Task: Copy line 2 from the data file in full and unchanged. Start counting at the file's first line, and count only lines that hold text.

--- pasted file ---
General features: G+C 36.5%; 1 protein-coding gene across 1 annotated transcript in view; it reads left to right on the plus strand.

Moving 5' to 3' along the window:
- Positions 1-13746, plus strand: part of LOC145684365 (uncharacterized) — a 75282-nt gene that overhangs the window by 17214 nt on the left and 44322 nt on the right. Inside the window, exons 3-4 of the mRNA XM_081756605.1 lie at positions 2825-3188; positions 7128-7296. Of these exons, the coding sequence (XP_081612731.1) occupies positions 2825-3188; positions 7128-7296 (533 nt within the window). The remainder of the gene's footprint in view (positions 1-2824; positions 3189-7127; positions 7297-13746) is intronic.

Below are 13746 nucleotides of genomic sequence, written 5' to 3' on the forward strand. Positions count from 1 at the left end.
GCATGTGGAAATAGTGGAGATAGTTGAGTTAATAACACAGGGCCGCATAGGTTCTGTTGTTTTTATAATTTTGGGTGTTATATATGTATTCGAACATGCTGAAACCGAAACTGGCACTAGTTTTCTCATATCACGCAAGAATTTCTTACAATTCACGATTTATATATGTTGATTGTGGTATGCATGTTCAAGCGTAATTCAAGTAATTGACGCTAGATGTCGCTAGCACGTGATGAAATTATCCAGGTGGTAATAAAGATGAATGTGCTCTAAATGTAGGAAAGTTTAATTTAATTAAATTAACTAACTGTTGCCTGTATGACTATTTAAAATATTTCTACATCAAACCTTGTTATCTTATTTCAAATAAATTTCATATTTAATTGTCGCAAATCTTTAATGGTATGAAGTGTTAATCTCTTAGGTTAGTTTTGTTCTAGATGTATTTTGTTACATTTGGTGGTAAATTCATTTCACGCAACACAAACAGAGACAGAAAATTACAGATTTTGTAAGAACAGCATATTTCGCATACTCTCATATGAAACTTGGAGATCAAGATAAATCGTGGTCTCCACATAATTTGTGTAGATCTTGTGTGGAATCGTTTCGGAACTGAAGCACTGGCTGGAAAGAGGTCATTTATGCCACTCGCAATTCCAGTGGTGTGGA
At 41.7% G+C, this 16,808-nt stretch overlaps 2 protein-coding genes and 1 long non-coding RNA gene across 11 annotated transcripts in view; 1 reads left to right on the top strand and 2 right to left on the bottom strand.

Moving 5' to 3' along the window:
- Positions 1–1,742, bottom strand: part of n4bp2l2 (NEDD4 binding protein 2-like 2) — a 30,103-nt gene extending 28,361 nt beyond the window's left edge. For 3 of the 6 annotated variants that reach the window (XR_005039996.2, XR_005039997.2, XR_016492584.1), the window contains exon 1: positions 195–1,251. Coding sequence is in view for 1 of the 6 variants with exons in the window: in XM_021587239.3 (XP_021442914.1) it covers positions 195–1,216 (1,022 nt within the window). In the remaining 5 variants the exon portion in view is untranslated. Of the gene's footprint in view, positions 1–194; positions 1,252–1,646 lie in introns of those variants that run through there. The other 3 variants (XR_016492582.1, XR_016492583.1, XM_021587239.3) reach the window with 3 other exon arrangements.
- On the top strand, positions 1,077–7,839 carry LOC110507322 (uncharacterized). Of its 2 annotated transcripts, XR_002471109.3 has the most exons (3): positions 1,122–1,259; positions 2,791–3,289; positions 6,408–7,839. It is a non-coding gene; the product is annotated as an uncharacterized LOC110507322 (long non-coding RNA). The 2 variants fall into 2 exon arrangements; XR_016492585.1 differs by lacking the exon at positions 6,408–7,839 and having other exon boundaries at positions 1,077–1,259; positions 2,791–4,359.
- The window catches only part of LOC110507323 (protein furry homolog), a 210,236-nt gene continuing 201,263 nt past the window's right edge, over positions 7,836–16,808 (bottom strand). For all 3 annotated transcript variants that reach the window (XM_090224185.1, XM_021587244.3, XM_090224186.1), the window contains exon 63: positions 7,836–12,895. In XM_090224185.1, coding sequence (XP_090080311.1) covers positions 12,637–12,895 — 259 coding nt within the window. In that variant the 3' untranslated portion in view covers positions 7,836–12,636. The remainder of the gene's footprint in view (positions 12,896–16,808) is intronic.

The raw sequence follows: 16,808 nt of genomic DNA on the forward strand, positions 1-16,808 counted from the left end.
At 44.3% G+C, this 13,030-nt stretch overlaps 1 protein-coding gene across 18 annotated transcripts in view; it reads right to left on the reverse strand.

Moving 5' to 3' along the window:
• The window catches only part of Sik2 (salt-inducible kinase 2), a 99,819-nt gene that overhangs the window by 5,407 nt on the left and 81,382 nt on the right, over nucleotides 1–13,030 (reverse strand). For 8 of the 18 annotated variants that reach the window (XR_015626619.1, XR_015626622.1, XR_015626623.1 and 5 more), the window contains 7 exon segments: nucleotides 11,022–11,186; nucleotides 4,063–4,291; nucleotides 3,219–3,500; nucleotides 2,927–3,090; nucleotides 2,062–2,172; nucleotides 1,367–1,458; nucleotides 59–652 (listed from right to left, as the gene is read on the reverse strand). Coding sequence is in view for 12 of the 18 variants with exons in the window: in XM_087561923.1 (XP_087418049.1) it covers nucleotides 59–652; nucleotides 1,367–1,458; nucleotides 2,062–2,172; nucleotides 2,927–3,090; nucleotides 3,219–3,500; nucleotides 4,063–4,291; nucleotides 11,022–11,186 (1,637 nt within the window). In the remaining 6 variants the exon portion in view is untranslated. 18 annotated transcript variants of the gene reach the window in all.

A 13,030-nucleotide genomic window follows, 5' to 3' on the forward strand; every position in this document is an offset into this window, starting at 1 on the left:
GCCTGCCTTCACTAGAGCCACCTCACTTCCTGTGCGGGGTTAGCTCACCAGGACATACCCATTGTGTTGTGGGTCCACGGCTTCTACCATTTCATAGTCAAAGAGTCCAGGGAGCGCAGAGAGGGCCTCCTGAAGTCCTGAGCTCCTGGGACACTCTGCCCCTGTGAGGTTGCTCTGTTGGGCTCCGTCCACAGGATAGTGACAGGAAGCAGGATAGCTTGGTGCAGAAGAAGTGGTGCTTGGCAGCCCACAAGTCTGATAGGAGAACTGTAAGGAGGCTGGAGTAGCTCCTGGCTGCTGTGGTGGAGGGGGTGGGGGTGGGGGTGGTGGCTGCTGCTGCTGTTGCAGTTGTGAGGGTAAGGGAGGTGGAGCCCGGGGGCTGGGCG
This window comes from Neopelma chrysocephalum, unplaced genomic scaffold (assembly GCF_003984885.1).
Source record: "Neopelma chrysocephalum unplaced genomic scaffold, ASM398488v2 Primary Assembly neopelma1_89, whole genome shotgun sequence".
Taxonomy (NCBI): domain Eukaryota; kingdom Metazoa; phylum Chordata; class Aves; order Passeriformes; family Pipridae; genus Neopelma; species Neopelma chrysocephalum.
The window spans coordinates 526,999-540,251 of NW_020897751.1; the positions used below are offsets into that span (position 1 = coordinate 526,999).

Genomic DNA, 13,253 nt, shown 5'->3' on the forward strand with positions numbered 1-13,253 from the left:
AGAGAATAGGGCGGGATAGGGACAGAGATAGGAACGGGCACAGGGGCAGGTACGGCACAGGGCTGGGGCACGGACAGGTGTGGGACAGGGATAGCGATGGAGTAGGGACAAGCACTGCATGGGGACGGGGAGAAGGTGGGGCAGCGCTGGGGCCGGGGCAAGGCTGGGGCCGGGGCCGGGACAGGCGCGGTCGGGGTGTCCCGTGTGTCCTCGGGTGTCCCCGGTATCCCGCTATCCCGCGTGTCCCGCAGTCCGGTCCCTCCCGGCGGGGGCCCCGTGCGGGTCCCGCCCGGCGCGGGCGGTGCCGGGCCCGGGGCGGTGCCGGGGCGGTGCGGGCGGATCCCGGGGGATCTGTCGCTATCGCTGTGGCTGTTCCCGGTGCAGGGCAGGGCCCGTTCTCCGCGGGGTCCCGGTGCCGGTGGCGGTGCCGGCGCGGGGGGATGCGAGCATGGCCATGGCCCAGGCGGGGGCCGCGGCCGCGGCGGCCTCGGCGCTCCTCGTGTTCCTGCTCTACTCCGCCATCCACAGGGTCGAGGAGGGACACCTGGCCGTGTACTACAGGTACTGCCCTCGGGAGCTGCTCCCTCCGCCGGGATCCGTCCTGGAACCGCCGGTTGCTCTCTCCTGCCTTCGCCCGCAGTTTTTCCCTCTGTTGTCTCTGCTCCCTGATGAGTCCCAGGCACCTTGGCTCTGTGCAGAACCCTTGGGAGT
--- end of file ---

Moving 5' to 3' along the window: